Issue Archives

In early 2018, North Korea’s Supreme Leader Kim Jong-un and U.S. President Donald Trump were not on the best of terms, publicly lash­ing out at each other and threatening the destruction of the other’s state. And yet, within the year they were smiling and handshaking in Singapore, followed not long after by a second summit in Vietnam. These summits, focused on the prospect of North Korea’s denuclearization, have in fact raised important...

DEFENSE LAWMAKING

Amanda Chuzi*

As James Madison famously wrote, the power of the purse is “the most complete and effectual weapon with which any constitution can arm the immediate representatives of the people.” But the Constitution does not outline specific procedures for how Congress should use that weapon. Over time, Congress has developed a set of norms—the two-step authori­zation-appropriations process—to effectively execute its power under the Appropriations Clause....

In 1858, the United States Attorney General issued an opinion, Invention of a Slave, declaring inventions by African Americans, enslaved and free, unpatentable. Within a few years, legal changes that abolished the law of slavery rendered the opinion obsolete, and it became forgotten, dropped from legal memory. Combining history and Critical Race Theory, this Essay repositions the opinion as a remembered legal story and argues that law’s selective...

Companies with a dual-class structure have increasingly been involved in high-profile battles over the reallocation of control rights. Google, for instance, sought to entrench its founders’ control by recapital­izing from a dual-class into a triple-class structure. The CBS board, in contrast, attempted to dilute its controlling shareholder by distributing a voting stock dividend that would empower minority shareholders to block a merger it perceived...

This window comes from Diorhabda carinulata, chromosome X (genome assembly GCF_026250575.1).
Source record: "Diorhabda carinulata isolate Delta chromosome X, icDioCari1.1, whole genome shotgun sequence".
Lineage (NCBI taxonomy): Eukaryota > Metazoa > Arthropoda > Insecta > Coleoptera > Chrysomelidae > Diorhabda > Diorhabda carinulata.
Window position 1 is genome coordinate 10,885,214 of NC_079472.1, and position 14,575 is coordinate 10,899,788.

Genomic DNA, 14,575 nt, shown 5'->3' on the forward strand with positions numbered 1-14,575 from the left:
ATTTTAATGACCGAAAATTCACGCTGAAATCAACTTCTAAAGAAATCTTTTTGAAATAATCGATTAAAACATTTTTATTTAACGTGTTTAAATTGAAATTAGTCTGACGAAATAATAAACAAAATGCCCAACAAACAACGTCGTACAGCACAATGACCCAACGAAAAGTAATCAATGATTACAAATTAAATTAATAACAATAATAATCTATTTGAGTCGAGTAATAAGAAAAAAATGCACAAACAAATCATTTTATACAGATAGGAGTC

THE INTERNATIONAL LAW ORIGINS OF AMERICAN FEDERALISM

Anthony J. Bellia Jr.* & Bradford R. Clark**

Courts and commentators have long struggled to reconcile promi­nent federalism doctrines with the text of the Constitution. These doc­trines include state sovereign immunity, the anticommandeering doc­trine, and the equal sovereignty of the States. Supporters of such doctrines have generally relied on the history, structure, and purpose of the Constitution rather than its text. Critics have charged that the doctrines lack adequate support in...

Introduction In September 2017, the Supreme Court granted certiorari in Ortiz v. United States, a case challenging the appointment of a military judge. The case, which had come to the Court on appeal from the Court of Appeals for the Armed Forces (CAAF), was quickly complicated by an amicus brief arguing that the Court lacked […]

On September 30, 2019, California Governor Gavin Newsom signed into law Senate Bill 206, otherwise known as “The Fair Pay to Play Act.” When it goes into effect, the Fair Pay to Play Act will allow student-athletes enrolled in California colleges and universities to be compensated for the use of their name, images, and likenesses […]

After years of stagnation, pay equity law is gaining spectacular momentum. In the past three years, over a dozen states have passed important new legislation with numerous other bills pending before the federal, state, and local legislatures and a rising number of class action suits underway. This Article, the first to study the emerging ecology of pay equity law, argues that the underlying logic of these reforms is to structurally change the ways...

THE COST OF NOVELTY

W. Nicholson Price II*

Patent law tries to spur the development of new and better innova­tive technology. But it focuses much more on “new” than “better”—and it turns out that “new” carries real social costs. I argue that patent law promotes innovation that diverges from existing technology, either a little (what I call “differentiating innovation”) or a lot (“exploring innova­tion”), at the expense of innovation that tells us more about existing...

ACTINGS

Anne Joseph O’Connell*

Temporary leaders in federal agencies—commonly known as “actings”—are a fixture of the modern administrative state. These acting officials have recently come under fire, particularly after President Trump ousted Jeff Sessions and installed Matthew Whitaker as acting Attorney General in November 2018. Yet despite their ubiquity and the fervent criticism we know almost nothing about them.

This Article examines open questions about...